Pre-liquidation composition procedure: the issue of offsetting external financing

Within the framework of a pre-liquidation composition procedure, the Reggio Emilia Court addressed the issue of offsetting between the contribution of external financing by the shareholder of the petitioner Company and the increased credit resulting from the shareholder's potential subrogation rights within the banking sector.

It concerns a Company that had filed a proposal for a liquidation composition, which included, among other things, the contribution of external financing by the sole shareholder to satisfy the creditors, as per Article 84, paragraph 4, of the Insolvency Law.

In compliance with the proposal, the shareholder had made a partial payment of the stipulated amount as external financing, committing to pay the balance within one year from the finality of the approval order.

Additionally, being jointly liable with the Company for the debts accrued to the banking sector, the shareholder aimed to settle these debts by subsequently subrogating into the rights of the banks towards the procedure.

Thus, the shareholder undertook 'to constitute the sum resulting from the allocation in its favor, as a result of the payments in subrogation made as a third-party guarantor, as additional security for the payment of the external financing, postponing its collection until the complete payment of the balance.'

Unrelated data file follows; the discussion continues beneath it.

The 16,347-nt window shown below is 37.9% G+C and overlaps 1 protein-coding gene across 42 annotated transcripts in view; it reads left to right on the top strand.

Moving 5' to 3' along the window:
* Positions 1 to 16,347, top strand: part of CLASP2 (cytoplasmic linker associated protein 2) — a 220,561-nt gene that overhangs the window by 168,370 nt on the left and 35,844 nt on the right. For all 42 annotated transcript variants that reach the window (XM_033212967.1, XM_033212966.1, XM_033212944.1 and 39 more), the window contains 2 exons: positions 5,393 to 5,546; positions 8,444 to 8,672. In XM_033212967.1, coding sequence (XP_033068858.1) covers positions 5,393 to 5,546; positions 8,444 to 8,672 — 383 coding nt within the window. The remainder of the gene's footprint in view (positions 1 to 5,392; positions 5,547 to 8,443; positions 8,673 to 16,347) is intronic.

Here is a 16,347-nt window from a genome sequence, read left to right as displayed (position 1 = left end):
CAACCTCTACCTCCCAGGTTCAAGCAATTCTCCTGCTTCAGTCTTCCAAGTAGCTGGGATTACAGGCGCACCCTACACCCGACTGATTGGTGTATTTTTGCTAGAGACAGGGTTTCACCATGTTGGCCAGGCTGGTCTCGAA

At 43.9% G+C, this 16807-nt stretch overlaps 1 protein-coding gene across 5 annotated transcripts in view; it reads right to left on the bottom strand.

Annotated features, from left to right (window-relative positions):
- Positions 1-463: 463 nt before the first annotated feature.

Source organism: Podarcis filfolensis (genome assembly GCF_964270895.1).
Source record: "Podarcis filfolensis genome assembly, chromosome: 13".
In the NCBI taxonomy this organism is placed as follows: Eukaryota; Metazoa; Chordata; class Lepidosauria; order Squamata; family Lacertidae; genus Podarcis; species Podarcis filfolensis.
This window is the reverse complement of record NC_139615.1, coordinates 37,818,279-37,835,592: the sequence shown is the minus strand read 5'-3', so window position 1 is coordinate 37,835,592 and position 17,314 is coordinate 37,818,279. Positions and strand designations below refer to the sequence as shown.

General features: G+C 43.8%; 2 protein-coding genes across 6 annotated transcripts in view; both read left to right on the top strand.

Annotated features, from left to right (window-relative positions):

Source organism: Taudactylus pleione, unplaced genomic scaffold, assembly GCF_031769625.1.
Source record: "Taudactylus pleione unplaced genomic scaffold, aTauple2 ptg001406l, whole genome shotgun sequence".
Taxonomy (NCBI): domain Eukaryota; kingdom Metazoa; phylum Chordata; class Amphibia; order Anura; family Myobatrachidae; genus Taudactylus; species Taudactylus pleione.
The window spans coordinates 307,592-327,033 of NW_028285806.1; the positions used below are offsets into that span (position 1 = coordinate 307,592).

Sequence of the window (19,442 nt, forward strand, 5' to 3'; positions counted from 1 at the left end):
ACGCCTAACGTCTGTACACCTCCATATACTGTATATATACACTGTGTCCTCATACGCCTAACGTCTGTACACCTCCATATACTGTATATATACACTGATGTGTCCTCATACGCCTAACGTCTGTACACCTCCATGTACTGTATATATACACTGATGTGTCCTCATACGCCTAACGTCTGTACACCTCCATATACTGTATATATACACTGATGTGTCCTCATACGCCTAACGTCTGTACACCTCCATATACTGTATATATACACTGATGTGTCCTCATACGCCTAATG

The Court found that the aforementioned provision conflicted with what is established by Article 84, paragraph 4, of the Insolvency Law, which states that 'resources contributed by shareholders, without the obligation of restitution or with a postulation constraint, are considered external resources, directly destined, according to the plan, for the benefit of the concurrent creditors.'

According to this rule, the contribution from the third-party financier should aim to increase the assets to be allocated to the creditors and not to decrease the liabilities. Therefore, the obligation to pay the external financing cannot be fulfilled by offsetting it with the increased credit resulting from the potential subrogation of the shareholder within the banking sector. This is also due to the deferred nature of the shareholder's claims, which become due only when all higher-ranking credits are fully satisfied.